In summer of 2012, I took a leap of faith and flew across the world with a one-way plane ticket to Southeast Asia. I always knew I wanted to work in the developing world, though I was not sure where or how to specialize. The life work in which I was seeking always felt just out of my grasp –like I had the key and all I had to do was find the lock, which was hidden somewhere in this vast world and it was my duty to locate it. What was it? Where was it? And for whom was it for? These questions led me around the globe for several years in search of a polar and essential truth – water.
In December of 2012, I was sitting with Swami Shuklasharia at his ashram high in the Himalayas. Where we sat was 50km from Tibet and 50km from Nepal. We were looking at Mount Kailash in the distance, where many Indians believe to be the place Jesus went to study during the unaccounted years of his twenties. The region felt powerful, and though I am not religious, I liked the idea of that particular place being influential. What I was looking for was monumental. I told Swami I had a question and I was looking for an answer and it was what brought me to him. I recall telling him I had this pulling to do something with my life, something meaningful. He asked what that meant and I told him I believed I had the potential to help people who were less fortunate than myself. I told him maybe I could work for the United Nations or something to that effect. He looked at me, with his wise, still eyes, and thoughtfully said, “If you are able to do that, then you must.” “But how?” I eagerly asked, believing I may have found the answers to which I had been seeking. “Only you will know,” he said, turning the question back to me. “Wait”, I thought; that response got me no closer to the truth I sought and instead left me feeling incomplete and unsatisfied. I was looking for answers. That is why I traveled to the top of India, why I was sitting on the peaks of the greatest mountain chain in the world, by myself, with a fifth generation swami. Answers, dang it, I was seeking answers! Yet, I felt as if I were right where I started.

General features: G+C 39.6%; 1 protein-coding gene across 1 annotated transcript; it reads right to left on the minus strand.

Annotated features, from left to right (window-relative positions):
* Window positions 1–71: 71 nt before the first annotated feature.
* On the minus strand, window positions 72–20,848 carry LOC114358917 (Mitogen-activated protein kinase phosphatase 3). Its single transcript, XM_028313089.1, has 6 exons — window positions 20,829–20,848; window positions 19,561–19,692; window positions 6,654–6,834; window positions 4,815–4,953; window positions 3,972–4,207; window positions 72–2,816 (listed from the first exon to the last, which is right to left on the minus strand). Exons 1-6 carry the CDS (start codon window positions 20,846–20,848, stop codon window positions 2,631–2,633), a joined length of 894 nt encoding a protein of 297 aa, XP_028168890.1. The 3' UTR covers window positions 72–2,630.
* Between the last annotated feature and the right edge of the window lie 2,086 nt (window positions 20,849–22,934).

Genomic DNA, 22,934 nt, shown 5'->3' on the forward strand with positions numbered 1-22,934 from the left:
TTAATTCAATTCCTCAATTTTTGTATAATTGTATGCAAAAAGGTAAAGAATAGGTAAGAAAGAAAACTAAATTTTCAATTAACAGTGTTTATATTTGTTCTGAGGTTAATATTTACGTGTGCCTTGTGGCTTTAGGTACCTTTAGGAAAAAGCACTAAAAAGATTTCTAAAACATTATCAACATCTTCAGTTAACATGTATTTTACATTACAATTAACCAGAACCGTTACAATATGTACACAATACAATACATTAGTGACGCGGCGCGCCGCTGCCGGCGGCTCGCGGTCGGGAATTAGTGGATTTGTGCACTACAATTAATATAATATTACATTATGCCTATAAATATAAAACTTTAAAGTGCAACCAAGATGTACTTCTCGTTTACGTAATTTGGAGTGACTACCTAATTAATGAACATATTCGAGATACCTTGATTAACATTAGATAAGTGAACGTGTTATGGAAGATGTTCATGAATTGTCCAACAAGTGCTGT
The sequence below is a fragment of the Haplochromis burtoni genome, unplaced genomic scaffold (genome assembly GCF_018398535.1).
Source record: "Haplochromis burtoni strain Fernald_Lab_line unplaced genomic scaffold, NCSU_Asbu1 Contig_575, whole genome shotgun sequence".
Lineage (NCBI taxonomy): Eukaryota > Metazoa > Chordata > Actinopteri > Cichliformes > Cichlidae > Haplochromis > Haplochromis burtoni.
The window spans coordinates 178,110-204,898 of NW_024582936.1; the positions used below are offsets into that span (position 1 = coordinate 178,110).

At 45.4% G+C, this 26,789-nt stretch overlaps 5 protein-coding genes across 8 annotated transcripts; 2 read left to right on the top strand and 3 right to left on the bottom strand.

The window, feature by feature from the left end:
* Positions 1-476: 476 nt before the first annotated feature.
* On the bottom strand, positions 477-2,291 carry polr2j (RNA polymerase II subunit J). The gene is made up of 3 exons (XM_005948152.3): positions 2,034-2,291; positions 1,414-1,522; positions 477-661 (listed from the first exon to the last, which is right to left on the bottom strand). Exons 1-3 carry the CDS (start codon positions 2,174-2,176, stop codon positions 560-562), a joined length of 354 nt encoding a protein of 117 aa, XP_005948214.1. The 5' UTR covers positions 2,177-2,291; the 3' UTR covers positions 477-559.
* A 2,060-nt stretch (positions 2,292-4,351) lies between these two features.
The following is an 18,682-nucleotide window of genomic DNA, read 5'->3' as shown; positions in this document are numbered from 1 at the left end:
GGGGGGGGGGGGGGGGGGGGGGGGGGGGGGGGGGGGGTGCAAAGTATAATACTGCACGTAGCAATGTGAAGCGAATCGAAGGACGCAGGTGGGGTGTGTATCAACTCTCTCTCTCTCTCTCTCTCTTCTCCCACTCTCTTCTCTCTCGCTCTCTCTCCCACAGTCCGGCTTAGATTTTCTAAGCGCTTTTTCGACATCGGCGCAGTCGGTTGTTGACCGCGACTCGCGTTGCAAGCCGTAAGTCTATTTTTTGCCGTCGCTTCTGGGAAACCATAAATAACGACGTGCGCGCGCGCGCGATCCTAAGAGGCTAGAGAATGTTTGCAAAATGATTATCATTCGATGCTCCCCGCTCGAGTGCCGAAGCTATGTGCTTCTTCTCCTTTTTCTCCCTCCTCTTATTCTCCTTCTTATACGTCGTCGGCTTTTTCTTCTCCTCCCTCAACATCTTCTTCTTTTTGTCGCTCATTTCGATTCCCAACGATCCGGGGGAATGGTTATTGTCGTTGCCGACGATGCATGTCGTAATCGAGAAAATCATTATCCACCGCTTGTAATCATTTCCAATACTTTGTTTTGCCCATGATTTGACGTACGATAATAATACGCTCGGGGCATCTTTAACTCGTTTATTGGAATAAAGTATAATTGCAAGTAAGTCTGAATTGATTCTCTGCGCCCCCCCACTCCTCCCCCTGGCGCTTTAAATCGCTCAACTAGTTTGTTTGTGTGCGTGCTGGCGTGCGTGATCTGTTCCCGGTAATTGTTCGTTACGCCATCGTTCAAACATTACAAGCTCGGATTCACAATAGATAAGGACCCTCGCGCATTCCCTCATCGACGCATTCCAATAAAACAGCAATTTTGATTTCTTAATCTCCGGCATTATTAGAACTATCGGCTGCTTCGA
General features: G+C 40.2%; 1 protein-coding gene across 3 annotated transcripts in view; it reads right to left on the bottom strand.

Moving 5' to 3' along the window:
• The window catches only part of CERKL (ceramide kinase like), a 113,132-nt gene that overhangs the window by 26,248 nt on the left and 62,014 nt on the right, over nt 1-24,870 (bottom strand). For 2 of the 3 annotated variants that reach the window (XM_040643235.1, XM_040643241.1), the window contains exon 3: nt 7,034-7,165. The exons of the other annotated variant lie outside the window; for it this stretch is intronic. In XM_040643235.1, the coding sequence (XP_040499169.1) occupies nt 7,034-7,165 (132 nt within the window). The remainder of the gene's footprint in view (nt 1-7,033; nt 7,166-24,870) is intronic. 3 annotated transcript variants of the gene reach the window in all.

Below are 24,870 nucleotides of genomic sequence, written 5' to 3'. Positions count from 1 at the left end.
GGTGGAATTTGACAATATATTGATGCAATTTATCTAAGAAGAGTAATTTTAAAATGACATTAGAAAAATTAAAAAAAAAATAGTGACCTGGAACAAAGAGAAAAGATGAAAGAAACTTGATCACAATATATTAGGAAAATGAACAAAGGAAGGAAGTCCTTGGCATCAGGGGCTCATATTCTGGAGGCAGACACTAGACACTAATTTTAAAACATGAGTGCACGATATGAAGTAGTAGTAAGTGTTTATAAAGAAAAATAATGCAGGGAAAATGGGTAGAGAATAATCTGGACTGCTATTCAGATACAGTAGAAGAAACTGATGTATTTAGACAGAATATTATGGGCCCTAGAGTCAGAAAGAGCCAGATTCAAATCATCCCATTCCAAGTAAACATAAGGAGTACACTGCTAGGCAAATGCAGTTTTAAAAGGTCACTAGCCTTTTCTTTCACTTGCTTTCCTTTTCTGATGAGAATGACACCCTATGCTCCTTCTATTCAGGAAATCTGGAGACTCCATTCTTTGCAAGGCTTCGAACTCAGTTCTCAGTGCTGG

Years went on and I found myself visiting over 30 more countries in search of this relentless yearning for my path. What was it?
At the end of 2014, four friends and I made the epic journey to the most southeastern island on the Indonesian archipelagic chain. The island which we were going to was Pulau Rote.
A little back story.
The Dutch colonized Indonesia, and during the silk trade Hindu Indians influenced the development of Bali. However, the rest of the country was later shaped by Islam. Indonesia has the fouth largest population in the world and has the largest Muslim population It is one of the most underdeveloped countries in the world, ranked 113th by the United Nations Human Development Index, in large part due to its geography and the remoteness of many inhabitants. In a predominantly Muslim country, the little island of Rote is Christian, which I always found interesting. The story, as I understand it, is there was a Portuguese ship that was lost. When a sailor went ashore to ask where they were the farmer he encountered pointed to himself and said ‘Rote’. The sailor mistakenly took it for the name of the island, though it was really the name of the farmer. But the name stuck. The Portuguese continued to visit Rote and made it a frequent stop during passages to the East and consequently shaped its development, thus creating a Christian state. I find it so fascinating how religions in regions come to be; throughout my travels I have realized it is single-handedly the most influential part of a country, especially in the developing world.